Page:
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D - DbC and Interfaces

reply =?ISO-8859-1?Q?Sigbj=F8rn_Lund_Olsen?= <sigbjorn lundolsen.net> writes:
I checked something out today: Can contracts be defined in an interface. 
  I was a little surprised at what I found out. Contracts in interfaces 
will compile without a mutter (though you need a semicolon after the 
in{}out{} blocks in interfaces), but will not actually be compiled into 
the code.

Test code with contracts in interfaces:

// START
interface test
{
	uint test(uint number)
	in
	{
		assert(number >= 0);
		assert(number <= 1000);
	}
	out (result)
	{
		assert(result >= 0);
		assert(result >= 10);
	};
}

class TestImpl : test
{
	uint test(uint number)
	body
	{
		return(number / 100);
	}
}

int main()
{
	TestImpl foobar = new TestImpl;
	printf("%d -> %d\n", 41, foobar.test(41));
	printf("%d -> %d\n", 441, foobar.test(441));
	printf("%d -> %d\n", 1241, foobar.test(1241));
	printf("%d -> %d\n", -41, foobar.test(-41));
	printf("%d -> %d\n", 500, foobar.test(500));

	return 0;
}
// END

This returns the following:

dbcinterfaces

441 -> 4 1241 -> 12 -41 -> 42949672 500 -> 5 Now, by copy pasting the contract into the implemtation, you get the expected result:
dbcinterfaces

To me it would seem intuitive if it were possible to define contracts within interfaces, so I'm wondering if there's any reason why this is the way it is? Cheers, Sigbjørn Lund Olsen
Mar 21 2004
next sibling parent =?ISO-8859-1?Q?Sigbj=F8rn_Lund_Olsen?= <sigbjorn lundolsen.net> writes:
Sigbjørn Lund Olsen wrote:

 -41 -> 42949672

And may I motion that some solution has to be found to the implicit conversion 'problem'? (atm I'm thinking I'll just sprinkle every function in contract with a static assert with typeof to do the job for me, but that's still another thing I have to remember rather than have the language do it, or be capable of doing it, for me) Cheers, Sigbjørn Lund Olsen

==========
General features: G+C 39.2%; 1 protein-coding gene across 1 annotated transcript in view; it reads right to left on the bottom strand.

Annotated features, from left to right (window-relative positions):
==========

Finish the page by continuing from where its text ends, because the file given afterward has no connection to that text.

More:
Mar 21 2004
prev sibling parent reply "Walter" <walter digitalmars.com> writes:
I'm not sure what the right answer is here.

"Sigbjørn Lund Olsen" <sigbjorn lundolsen.net> wrote in message
news:c3josp$r3a$1 digitaldaemon.com...
 I checked something out today: Can contracts be defined in an interface.
   I was a little surprised at what I found out. Contracts in interfaces
 will compile without a mutter (though you need a semicolon after the
 in{}out{} blocks in interfaces), but will not actually be compiled into
 the code.

 Test code with contracts in interfaces:

 // START
 interface test
 {
 uint test(uint number)
 in
 {
 assert(number >= 0);
 assert(number <= 1000);
 }
 out (result)
 {
 assert(result >= 0);
 assert(result >= 10);
 };
 }

 class TestImpl : test
 {
 uint test(uint number)
 body
 {
 return(number / 100);
 }
 }

 int main()
 {
 TestImpl foobar = new TestImpl;
 printf("%d -> %d\n", 41, foobar.test(41));
 printf("%d -> %d\n", 441, foobar.test(441));
 printf("%d -> %d\n", 1241, foobar.test(1241));
 printf("%d -> %d\n", -41, foobar.test(-41));
 printf("%d -> %d\n", 500, foobar.test(500));

 return 0;
 }
 // END

 This returns the following:

  >dbcinterfaces
 41 -> 0
 441 -> 4
 1241 -> 12
 -41 -> 42949672
 500 -> 5

 Now, by copy pasting the contract into the implemtation, you get the
 expected result:

  >dbcinterfaces
 Error: AssertError Failure dbcinterfaces.d(27)

 To me it would seem intuitive if it were possible to define contracts
 within interfaces, so I'm wondering if there's any reason why this is
 the way it is?

 Cheers,
 Sigbjørn Lund Olsen

Mar 23 2004
parent Mike Swieton <mike swieton.net> writes:
On Tue, 23 Mar 2004 16:59:55 -0800, Walter wrote:

 I'm not sure what the right answer is here.

I vote that interfaces should be able to have contracts which would be checked on all implementing methods. I think it would be tremendously useful to be able to explicitly specify the contract like this. An example: many standard Java APIs use interfaces (collections, for example). The contracts on these methods is spelled out explicitly in the documentation but there is no enforcement. An interface usually has a contract to go with it, even if it's not made explicit. Mike Swieton __ Anyone who attempts to generate random numbers by deterministic means is, of course, living in a state of sin. - John Von Neumann
Mar 23 2004